Watermelon Man (Blu-ray) [Blu-ray]
Blu-ray B - United Kingdom - Powerhouse Films
Review written by and copyright: Rick Curzon (13th May 2020).
The Film

A bigoted, white salesman (played by stand-up comedian Godfrey Cambridge) wakes up one morning to find he has become black. Although it has been somewhat overshadowed by Melvin Van Peebles’ next film, Sweet Sweetback’s Baadasssss Song, Watermelon Man has never felt more relevant than it does today.


A white businessman Jeff Gerber (Godfrey Cambridge) wakes up one day and finds he's turned black. His Althea (Estelle Parsons) is shocked and his colleagues confused. Jeff had been fairly bigoted in his outlook and his wife had been chastising him for his views as she feels that he should be more sympathetic towards the race issue.

Incredibly heavy-handed but spirited comedy about race with the late great Godfrey Cambridge on the top of his game; jokes, wisecracks and very possibly ad-libs come thick and fast as he gleefully overplays from the off. His amusing portrayal of an white American alpha male bigot who seems to be competing with everyone he encounters is hilarious.

Seeing a black man whited up is very unusual and it's obviously a reversal of what black people have had to put up with since the year dot, although thankfully it's a practice much frowned upon these days although the recent trend towards colour blind casting is a reaction perhaps.

Utterly goofy and played at a fever pitch but manages to be screamingly funny most of the time. It's like a big, widescreen sitcom and a film that seems to have been understandably out of circulation. I'd heard of it before but fir whatever reason hadn't had the chance to see it.

A comedy gem that obviously inspired Lenny Henry's True Identity (1991) in some ways.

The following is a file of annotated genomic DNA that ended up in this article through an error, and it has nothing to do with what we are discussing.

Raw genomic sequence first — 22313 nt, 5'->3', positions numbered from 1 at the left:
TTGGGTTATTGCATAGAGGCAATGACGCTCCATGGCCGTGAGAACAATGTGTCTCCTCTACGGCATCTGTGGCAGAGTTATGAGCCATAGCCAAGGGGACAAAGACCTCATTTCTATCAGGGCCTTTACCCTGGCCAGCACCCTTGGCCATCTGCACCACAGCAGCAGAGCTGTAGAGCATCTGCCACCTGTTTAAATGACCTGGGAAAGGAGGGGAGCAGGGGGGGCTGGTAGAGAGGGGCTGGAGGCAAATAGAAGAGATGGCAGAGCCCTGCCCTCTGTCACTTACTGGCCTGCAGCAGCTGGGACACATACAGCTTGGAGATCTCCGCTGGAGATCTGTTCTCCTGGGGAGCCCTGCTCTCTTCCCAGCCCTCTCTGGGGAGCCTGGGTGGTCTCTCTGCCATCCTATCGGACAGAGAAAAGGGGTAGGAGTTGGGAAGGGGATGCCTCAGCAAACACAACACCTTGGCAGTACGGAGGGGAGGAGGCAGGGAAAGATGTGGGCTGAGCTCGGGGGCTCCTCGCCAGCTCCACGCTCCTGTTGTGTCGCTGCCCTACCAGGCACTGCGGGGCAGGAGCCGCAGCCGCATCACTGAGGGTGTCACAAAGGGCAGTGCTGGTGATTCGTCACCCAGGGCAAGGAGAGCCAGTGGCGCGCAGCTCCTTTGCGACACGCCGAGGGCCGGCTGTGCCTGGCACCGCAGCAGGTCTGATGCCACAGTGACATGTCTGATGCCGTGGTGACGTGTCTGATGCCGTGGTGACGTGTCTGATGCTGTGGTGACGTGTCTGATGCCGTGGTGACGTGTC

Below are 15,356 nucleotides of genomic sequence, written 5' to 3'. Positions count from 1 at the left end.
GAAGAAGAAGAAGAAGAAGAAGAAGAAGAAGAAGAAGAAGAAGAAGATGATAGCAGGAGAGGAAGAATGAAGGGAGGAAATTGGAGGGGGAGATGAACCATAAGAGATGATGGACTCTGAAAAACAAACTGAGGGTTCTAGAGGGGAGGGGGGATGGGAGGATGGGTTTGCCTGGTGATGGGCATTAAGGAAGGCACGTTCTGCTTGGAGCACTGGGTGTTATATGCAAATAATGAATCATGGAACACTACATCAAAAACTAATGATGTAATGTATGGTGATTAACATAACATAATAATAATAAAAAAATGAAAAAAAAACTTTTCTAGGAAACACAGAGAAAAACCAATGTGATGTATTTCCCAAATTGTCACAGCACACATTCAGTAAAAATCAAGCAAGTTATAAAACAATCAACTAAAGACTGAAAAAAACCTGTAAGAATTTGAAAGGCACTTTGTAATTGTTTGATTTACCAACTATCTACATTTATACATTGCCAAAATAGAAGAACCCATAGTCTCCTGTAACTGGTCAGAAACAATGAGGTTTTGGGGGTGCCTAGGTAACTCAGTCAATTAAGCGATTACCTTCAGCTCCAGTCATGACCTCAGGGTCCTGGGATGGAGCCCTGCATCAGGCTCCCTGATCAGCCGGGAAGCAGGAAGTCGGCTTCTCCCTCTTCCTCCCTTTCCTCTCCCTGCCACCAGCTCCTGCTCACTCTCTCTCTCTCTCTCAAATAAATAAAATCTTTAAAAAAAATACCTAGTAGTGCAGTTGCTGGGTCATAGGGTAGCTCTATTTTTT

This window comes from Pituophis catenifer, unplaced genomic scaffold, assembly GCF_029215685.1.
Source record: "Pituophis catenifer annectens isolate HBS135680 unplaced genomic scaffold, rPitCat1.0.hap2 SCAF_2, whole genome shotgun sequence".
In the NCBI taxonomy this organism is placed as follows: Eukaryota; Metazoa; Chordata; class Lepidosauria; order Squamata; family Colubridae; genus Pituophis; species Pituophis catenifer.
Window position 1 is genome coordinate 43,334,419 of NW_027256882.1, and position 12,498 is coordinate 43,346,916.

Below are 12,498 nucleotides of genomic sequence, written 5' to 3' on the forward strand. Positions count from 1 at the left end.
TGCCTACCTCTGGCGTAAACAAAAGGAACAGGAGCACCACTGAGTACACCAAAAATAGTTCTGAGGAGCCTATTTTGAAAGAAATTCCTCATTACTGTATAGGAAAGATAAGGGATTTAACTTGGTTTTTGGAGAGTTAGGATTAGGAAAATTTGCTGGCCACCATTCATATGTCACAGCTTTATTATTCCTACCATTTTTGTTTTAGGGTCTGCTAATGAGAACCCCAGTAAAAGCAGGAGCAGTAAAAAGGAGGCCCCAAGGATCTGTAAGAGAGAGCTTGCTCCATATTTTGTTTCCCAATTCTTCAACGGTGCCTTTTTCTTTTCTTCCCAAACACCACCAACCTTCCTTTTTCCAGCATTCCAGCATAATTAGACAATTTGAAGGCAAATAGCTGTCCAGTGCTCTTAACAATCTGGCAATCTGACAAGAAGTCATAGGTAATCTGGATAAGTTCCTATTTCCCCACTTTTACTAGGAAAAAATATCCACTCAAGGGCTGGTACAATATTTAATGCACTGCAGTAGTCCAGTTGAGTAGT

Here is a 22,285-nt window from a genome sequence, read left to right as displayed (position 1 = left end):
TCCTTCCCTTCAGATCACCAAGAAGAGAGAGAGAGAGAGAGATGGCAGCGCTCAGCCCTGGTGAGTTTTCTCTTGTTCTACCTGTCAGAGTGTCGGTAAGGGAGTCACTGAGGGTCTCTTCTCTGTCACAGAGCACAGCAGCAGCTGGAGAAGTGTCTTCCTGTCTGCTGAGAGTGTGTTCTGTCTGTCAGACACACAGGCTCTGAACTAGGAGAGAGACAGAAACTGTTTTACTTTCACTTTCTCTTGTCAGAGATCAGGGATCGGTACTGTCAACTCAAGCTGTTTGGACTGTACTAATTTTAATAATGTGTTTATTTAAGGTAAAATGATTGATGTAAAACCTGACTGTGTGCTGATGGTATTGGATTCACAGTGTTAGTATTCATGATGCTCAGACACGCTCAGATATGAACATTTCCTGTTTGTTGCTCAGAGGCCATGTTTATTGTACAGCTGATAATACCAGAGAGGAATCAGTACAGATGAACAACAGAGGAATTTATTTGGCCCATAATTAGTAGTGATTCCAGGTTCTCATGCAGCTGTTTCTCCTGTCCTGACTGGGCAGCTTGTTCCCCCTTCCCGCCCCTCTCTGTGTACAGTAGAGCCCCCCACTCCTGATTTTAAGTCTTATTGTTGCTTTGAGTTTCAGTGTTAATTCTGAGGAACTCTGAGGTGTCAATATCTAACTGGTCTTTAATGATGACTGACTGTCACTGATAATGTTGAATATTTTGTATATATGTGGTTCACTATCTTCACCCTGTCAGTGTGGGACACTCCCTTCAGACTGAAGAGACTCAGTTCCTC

Made in 1969-70 director Melvin Van Peebles and cinematographer W. Wallace Kelly follow a pretty standard brightly lit, richly coloured studio palette. Colours are rich with fashions being of particular note with their late '60s, early '70s gaudiness. The moment where Cambridge wakes up and finds he's gone from white to black is a riot of gel lighting as if the technical bods are attempting to keep up with Cambridge's patter. Flesh tones are velvety and rich be they black or white with plenty of body.

Black levels and shadow detail are exceptional; fabrics have texture even at distance. The scene where Estelle Parsons is asleep while Cambridge monologues is richly detailed with the blanket covering them both filled with detail, especially on her side of the bed which is furthest away and not in shadow. Contrast is typically lowkey allowing detail and highlights to shine with no issues.

Grain is plentiful and fairly course throughout. Image quality varies along with density occasionally at optical work but that's to be expected. No signs of damage and no digital tinkering. The encode is top notch.

1080/24p / MPEG-4 AVC / 1.85:1 / 99:40


English LPCM 1.0
Subtitles: English HoH

Dialogue is loud and clear and is the main focus of this mono track ensures that it's always clear and to the fore. The score, although occasionally annoying and intrusive in tone does it's job without interfering. I heard no distortions although it can be a tad tinny which is no doubt inherent in the elements.

Subtitles for the hearing impaired are excellent.


"Melvin Van Peebles introduces Watermelon Man" 2004 featurette (5:06)

Brief audio introduction set to stills and presented in 1080/24p, 1.78:1 and 2.0 mono. Van Peebles is chatty and recounts the films genesis; his second feature film as director after The Story of a Three Day Pass (1968). Watermelon Man was shot in 21 days.

"The Guardian Interview with Melvin Van Peebles: Conducted by Broadcaster Darcus Howe at the National Film Theatre, London on 30 August 1996" plays as an alternate audio track over the film (70:48)

Wide ranging discussion filled with plenty of trivia and detail; typical of these screen talks. His career is covered along with his experiences as a black man and his route to making features.

Watermelon Man Image Gallery: Original Promotional Material (64 images)

Decent HD gallery. 1080/24p / 1.78:1

40-page liner notes booklet by Sergio Mims, a 1970 profile of director Melvin Van Peebles, archival interviews with Van Peebles, an overview of contemporary critical responses, and film credits

Another chunky supplemental booklet that covers a fair number of bases and provides excellent contextual added value to the appreciation of the film.


The usual clear Blu-ray case we've come to expect from Powerhouse Films.


A rarely seen, controversial film gets the deluxe treatment from Powerhouse Films via Sony's excellent master. Picture and sound are well up to par and the extras, although less than usual, are choice and valuable.

The Film: B- Video: A+ Audio: A- Extras: B+ Overall: A


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